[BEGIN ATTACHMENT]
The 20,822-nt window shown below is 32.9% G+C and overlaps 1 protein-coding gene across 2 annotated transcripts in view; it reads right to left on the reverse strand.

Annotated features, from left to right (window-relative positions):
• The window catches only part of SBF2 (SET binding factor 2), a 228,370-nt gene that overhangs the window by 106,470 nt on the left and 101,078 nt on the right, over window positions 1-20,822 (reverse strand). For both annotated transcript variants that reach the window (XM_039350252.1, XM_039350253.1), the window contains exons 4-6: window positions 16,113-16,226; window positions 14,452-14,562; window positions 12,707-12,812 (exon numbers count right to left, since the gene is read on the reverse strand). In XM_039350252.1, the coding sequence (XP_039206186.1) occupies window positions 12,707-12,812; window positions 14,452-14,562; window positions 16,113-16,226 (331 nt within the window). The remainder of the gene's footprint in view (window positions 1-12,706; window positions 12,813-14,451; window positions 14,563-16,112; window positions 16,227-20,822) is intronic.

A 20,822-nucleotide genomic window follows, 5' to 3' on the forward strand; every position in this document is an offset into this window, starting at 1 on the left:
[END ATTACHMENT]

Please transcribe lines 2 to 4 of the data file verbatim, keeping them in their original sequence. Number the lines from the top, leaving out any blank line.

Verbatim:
Annotated features, from left to right (window-relative positions):
• The window catches only part of SBF2 (SET binding factor 2), a 228,370-nt gene that overhangs the window by 106,470 nt on the left and 101,078 nt on the right, over window positions 1-20,822 (reverse strand). For both annotated transcript variants that reach the window (XM_039350252.1, XM_039350253.1), the window contains exons 4-6: window positions 16,113-16,226; window positions 14,452-14,562; window positions 12,707-12,812 (exon numbers count right to left, since the gene is read on the reverse strand). In XM_039350252.1, the coding sequence (XP_039206186.1) occupies window positions 12,707-12,812; window positions 14,452-14,562; window positions 16,113-16,226 (331 nt within the window). The remainder of the gene's footprint in view (window positions 1-12,706; window positions 12,813-14,451; window positions 14,563-16,112; window positions 16,227-20,822) is intronic.

A 20,822-nucleotide genomic window follows, 5' to 3' on the forward strand; every position in this document is an offset into this window, starting at 1 on the left: